The infamous Boys II Men song begins, “It’s so hard to say goodbye to yesterday”. While listening to the song, I was taken on a sad journey of all the goodbyes I have had to say in life both significant and inconsequential. I remember sadly saying goodbye to my bell-bottoms in 7th grade, a pair of jeans I wore every week for an entire school year. Like these bell-bottoms, I remember saying goodbye to countless other fads throughout my high school years. At each point I uttered that little phrase, I felt as if I was losing a piece of me I would never get back, well at least until the new fad came out. But then I remember those significant goodbyes, ones that are carved into my memory with feelings of both joy and sadness. Memories such as saying goodbye to my parents when I moved into my freshmen dorm in college or saying goodbye to my high school best friend as he moved to New Jersey or saying goodbye to my Dominican host-family as I boarded a plane back to the United States.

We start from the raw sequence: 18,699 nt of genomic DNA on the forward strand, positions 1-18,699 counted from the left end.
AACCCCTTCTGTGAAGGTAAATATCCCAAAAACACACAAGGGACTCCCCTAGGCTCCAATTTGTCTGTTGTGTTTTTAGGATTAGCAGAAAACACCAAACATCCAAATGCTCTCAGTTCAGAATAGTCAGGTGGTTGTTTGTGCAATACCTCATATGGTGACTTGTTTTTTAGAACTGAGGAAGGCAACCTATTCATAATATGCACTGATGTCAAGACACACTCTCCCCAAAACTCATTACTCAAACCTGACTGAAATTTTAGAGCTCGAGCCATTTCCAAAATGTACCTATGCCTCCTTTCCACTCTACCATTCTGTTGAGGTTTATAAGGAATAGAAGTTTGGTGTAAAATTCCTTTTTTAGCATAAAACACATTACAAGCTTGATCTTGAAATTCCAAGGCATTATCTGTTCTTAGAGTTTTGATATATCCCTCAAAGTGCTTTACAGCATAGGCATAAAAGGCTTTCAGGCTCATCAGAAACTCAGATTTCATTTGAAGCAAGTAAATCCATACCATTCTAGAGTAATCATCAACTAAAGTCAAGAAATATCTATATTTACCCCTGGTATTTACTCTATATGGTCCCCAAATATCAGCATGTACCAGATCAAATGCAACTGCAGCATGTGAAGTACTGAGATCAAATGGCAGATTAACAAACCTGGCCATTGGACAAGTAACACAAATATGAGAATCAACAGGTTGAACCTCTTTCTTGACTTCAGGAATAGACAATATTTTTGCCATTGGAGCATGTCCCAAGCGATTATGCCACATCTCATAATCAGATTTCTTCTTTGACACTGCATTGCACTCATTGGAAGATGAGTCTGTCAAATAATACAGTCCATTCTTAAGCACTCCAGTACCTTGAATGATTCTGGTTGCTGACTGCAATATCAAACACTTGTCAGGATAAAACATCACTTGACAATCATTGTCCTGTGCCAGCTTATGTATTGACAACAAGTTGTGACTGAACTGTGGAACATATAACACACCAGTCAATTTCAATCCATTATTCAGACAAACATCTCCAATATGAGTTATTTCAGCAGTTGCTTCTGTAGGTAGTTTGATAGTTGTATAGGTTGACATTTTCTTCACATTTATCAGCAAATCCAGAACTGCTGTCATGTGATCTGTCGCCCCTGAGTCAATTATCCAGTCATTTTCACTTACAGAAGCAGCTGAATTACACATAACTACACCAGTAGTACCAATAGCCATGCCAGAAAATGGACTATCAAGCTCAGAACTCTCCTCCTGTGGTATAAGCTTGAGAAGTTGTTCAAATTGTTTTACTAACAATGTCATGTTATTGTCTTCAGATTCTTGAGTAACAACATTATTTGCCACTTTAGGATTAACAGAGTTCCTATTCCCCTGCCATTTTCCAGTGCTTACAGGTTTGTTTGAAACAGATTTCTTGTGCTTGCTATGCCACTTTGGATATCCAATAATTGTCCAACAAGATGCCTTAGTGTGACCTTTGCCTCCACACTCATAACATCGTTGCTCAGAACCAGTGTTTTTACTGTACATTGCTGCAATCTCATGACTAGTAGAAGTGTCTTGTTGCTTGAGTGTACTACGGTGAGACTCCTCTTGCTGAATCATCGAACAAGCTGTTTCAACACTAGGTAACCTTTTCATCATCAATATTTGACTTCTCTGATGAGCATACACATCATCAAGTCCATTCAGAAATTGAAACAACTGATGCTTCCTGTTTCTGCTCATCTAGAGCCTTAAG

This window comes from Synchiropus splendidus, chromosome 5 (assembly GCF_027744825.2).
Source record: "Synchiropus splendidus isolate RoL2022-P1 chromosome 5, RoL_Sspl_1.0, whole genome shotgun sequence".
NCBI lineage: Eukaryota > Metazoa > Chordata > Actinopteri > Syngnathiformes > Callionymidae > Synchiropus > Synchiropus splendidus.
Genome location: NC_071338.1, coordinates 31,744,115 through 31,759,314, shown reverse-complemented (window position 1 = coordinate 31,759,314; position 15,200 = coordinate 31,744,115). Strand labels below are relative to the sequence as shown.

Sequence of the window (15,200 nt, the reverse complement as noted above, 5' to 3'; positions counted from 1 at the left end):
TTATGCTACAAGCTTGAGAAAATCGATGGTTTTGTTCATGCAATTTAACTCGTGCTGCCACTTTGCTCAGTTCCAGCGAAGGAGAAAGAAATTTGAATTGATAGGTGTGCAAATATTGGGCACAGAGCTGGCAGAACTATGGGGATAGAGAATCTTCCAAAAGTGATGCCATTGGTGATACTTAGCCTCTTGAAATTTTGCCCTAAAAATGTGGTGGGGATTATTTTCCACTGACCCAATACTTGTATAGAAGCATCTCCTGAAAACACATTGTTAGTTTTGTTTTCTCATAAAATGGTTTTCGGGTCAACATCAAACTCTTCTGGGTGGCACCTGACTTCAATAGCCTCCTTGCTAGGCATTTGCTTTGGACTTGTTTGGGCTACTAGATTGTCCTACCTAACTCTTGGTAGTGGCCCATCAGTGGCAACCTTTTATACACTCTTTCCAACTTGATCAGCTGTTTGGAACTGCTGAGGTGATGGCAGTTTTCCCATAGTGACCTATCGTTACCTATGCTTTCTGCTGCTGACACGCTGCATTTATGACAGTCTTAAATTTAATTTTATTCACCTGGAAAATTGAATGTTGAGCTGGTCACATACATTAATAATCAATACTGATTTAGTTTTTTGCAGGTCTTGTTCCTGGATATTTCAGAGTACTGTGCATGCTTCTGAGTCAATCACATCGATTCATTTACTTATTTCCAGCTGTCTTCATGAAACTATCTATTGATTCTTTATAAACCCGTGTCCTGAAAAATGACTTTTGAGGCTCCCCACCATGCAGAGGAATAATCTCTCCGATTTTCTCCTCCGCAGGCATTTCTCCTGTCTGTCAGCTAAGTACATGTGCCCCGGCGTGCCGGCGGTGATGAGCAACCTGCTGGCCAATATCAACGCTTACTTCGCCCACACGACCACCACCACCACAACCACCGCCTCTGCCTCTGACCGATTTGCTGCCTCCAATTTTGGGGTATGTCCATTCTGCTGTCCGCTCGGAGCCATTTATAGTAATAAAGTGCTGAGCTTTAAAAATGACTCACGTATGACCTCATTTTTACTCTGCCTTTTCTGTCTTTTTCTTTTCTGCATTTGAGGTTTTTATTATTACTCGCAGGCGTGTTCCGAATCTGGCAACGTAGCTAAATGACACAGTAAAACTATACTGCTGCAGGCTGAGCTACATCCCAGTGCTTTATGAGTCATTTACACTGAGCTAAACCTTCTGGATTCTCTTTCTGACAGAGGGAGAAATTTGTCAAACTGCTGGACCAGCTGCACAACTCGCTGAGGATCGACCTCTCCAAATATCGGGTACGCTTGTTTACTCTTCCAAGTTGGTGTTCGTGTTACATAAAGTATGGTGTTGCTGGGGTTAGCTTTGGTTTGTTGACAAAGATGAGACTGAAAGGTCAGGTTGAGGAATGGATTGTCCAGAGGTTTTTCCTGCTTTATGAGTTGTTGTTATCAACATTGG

Thanks to my many world travels, I have perfected the art of saying goodbye to people, places, and families I may never met again. Yet saying goodbye is only the initial part of this process; I have found coping with these partings after the fact is 10X more difficult than that 7 letter word could ever imply. After the bags have been packed and I have boarded a plane to another destination, I struggle in this process of letting go and guarding memories of people, places, and past events that are etched onto my heart.
So how do I say goodbye to 24 years in Spartanburg, a multitude of friends and professors at Wofford, colleagues at Spartanburg School District 7, family and friends, and many memories of a town that has shaped me and formed me into the person I am today?
I am not sure I will ever master the art of saying goodbye, but as the song retorts, “I will take with me these memories to be my sunshine after the rain.”
Dear Spartanburg, you will always be my sunshine.